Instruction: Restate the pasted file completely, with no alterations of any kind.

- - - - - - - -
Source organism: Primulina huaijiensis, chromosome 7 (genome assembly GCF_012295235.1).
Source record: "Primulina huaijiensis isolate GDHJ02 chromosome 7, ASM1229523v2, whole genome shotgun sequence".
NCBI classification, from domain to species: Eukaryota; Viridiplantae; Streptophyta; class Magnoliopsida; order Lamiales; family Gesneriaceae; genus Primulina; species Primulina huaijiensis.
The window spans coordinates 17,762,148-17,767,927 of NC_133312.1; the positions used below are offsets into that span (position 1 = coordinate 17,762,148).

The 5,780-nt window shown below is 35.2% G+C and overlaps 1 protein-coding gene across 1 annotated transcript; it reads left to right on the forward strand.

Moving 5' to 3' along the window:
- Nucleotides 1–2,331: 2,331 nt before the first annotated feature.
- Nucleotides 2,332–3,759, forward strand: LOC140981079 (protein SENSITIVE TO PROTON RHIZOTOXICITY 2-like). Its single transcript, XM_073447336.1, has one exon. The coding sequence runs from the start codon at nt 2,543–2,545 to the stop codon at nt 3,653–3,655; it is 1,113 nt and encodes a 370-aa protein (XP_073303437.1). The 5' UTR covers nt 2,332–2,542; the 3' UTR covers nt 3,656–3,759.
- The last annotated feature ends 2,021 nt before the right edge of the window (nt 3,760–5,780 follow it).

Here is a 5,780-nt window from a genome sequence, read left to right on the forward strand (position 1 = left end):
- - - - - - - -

Source organism: Primulina huaijiensis, chromosome 7 (genome assembly GCF_012295235.1).
Source record: "Primulina huaijiensis isolate GDHJ02 chromosome 7, ASM1229523v2, whole genome shotgun sequence".
NCBI classification, from domain to species: Eukaryota; Viridiplantae; Streptophyta; class Magnoliopsida; order Lamiales; family Gesneriaceae; genus Primulina; species Primulina huaijiensis.
The window spans coordinates 17,762,148-17,767,927 of NC_133312.1; the positions used below are offsets into that span (position 1 = coordinate 17,762,148).

The 5,780-nt window shown below is 35.2% G+C and overlaps 1 protein-coding gene across 1 annotated transcript; it reads left to right on the forward strand.

Moving 5' to 3' along the window:
- Nucleotides 1–2,331: 2,331 nt before the first annotated feature.
- Nucleotides 2,332–3,759, forward strand: LOC140981079 (protein SENSITIVE TO PROTON RHIZOTOXICITY 2-like). Its single transcript, XM_073447336.1, has one exon. The coding sequence runs from the start codon at nt 2,543–2,545 to the stop codon at nt 3,653–3,655; it is 1,113 nt and encodes a 370-aa protein (XP_073303437.1). The 5' UTR covers nt 2,332–2,542; the 3' UTR covers nt 3,656–3,759.
- The last annotated feature ends 2,021 nt before the right edge of the window (nt 3,760–5,780 follow it).

Here is a 5,780-nt window from a genome sequence, read left to right on the forward strand (position 1 = left end):